I recently received my copy of Cheryl Kilodavis’s newly-released picture book, My Princess Boy. The book shares what it’s like to be Dyson, Kilodavis’s four-year-old pink boy. Mostly his life is happy, and he dances in sparkly glory while his family loves and affirms him. But sometimes people laugh at or criticize him and his mom, and that hurts their feelings.
The message of My Princess Boy is that it’s okay to be who you are, even if some people get freaked out and make mean comments. And that’s a wonderful thing to say to boys like ours, who don’t hear affirming messages often enough. It’s great to see a book that reflects the realities—both the lovely and the harsh—of being a pink boy.
As a piece of modern children’s literature, the book has a nice rhythm and simple, effective language. It’s a professionally-printed self-published book with beautiful illustrations meant for the 3-6 year old set. The book is not perfect—there isn’t really a story line of the sort that one expects to find in a children’s picture book, and, as my five-year-old daughter Ruby pointed out, “It’s weird that the people in the book don’t have faces.” Despite its minor flaws, this book has already been hugely important in expanding the national conversation about diverse gender expression. Kilodavis has appeared on television and in print talking about her book, and I was so pleased to see that this week Dyson’s story appears in People magazine. The more people who are introduced to this book, the better.
I would have loved to read this book to Sam when he was in preschool. It would have helped him to see that he was not alone, even though there were no other boys in his preschool like him. Reading it to him would have told him that, in yet another way, his parents love him (and, as an eight-year-old who read it to himself the other day, Sam had a smile on his face). Seeing the book in his grandparents’ house, his school library, or his doctor’s office waiting room would have told him that his community supports him. Making the book part of his world’s ephemera would tell him: you are okay just the way you are. You are part of this world, as much as the other kids who appear in the books that surround you. You belong here, with the rest of us. You are not alone.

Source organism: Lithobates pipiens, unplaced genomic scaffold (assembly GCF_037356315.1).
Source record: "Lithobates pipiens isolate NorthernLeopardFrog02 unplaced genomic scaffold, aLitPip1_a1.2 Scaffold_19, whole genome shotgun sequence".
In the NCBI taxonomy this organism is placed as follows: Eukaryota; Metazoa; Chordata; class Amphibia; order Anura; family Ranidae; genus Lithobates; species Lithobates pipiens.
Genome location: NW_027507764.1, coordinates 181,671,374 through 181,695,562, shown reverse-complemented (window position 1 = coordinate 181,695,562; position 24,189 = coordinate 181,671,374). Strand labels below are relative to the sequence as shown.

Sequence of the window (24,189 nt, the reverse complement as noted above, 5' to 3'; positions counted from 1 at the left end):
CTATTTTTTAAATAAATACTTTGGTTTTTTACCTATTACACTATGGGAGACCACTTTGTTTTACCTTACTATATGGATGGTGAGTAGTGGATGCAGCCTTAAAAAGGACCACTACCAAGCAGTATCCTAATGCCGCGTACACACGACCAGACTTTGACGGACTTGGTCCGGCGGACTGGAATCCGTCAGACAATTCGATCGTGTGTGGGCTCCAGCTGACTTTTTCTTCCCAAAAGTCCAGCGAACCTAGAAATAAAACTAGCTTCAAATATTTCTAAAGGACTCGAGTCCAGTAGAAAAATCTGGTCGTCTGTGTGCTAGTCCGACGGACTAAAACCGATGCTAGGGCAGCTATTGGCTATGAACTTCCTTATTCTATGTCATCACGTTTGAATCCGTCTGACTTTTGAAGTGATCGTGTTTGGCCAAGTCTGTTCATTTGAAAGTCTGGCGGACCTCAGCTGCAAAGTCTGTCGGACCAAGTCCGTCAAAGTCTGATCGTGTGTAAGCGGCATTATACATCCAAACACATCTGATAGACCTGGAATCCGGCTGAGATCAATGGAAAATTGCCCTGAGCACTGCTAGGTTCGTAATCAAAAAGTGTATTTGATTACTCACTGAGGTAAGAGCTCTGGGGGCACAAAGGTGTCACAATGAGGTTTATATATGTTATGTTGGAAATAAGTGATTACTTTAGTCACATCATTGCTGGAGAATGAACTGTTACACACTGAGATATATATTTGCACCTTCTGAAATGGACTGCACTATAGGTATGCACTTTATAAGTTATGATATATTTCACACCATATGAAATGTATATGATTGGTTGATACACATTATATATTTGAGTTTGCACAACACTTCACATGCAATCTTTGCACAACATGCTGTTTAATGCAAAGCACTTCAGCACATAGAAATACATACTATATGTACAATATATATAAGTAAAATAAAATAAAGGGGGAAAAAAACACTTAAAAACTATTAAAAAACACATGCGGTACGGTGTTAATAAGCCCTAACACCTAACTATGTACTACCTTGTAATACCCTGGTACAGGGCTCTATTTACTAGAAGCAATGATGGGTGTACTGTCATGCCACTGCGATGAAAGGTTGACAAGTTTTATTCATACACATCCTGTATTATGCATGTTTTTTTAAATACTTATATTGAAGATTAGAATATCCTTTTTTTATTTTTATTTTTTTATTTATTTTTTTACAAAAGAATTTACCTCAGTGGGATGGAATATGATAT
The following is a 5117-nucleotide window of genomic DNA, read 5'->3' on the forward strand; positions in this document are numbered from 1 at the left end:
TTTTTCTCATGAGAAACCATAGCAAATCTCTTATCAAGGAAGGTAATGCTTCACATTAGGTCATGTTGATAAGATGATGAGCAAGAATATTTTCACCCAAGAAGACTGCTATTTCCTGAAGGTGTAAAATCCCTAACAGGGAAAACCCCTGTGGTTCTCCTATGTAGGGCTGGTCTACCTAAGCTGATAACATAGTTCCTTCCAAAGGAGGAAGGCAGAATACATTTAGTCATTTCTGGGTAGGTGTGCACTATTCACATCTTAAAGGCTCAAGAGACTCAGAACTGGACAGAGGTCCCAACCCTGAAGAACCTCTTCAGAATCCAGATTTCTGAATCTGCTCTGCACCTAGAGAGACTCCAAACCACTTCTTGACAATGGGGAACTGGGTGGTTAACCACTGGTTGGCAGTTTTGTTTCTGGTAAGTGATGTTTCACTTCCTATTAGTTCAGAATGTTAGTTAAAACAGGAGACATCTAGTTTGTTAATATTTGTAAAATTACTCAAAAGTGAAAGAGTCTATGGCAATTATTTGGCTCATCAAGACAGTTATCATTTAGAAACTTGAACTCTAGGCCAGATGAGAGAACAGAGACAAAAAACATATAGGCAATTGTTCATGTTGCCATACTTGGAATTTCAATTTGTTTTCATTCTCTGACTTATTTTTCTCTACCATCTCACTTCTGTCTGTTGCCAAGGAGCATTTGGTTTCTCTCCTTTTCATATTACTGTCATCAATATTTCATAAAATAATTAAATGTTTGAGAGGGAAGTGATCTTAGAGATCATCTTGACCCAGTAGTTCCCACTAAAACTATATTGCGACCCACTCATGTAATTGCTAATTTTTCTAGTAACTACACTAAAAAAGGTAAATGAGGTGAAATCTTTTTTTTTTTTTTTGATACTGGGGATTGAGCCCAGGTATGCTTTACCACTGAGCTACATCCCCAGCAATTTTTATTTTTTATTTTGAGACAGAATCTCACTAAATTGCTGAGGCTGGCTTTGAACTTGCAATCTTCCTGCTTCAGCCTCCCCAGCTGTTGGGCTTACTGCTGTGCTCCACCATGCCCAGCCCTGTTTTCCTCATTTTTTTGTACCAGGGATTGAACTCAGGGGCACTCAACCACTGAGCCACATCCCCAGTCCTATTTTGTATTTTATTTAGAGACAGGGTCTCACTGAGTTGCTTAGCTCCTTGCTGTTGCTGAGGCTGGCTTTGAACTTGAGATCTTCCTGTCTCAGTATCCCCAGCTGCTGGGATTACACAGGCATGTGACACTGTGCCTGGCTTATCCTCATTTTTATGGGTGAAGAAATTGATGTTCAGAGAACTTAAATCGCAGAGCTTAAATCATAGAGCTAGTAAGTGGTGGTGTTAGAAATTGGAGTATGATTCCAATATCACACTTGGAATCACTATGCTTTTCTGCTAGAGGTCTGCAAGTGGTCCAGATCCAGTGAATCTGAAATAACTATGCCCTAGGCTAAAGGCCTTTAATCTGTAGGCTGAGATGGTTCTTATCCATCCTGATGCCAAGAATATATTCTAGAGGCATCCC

So buy a copy for yourself. Buy a copy for all the pink boys you know. Buy copies for their grandparents and friends and aunts and uncles. Ask school libraries and local bookstores to stock it. Donate it to your local library if they won’t stock it. Ask your child’s teacher to let you come and read the book to the class, or ask them to read it. Ask the storytime lady at your local library to read it. And, as I always implore you: talk, talk, talk about what you read in this book. Post it on facebook, chat about it at school drop-off, work it into casual conversation. Because that’s how we make change, by making things normal, an integrated part of life. And My Princess Boy is an important way to start that conversation.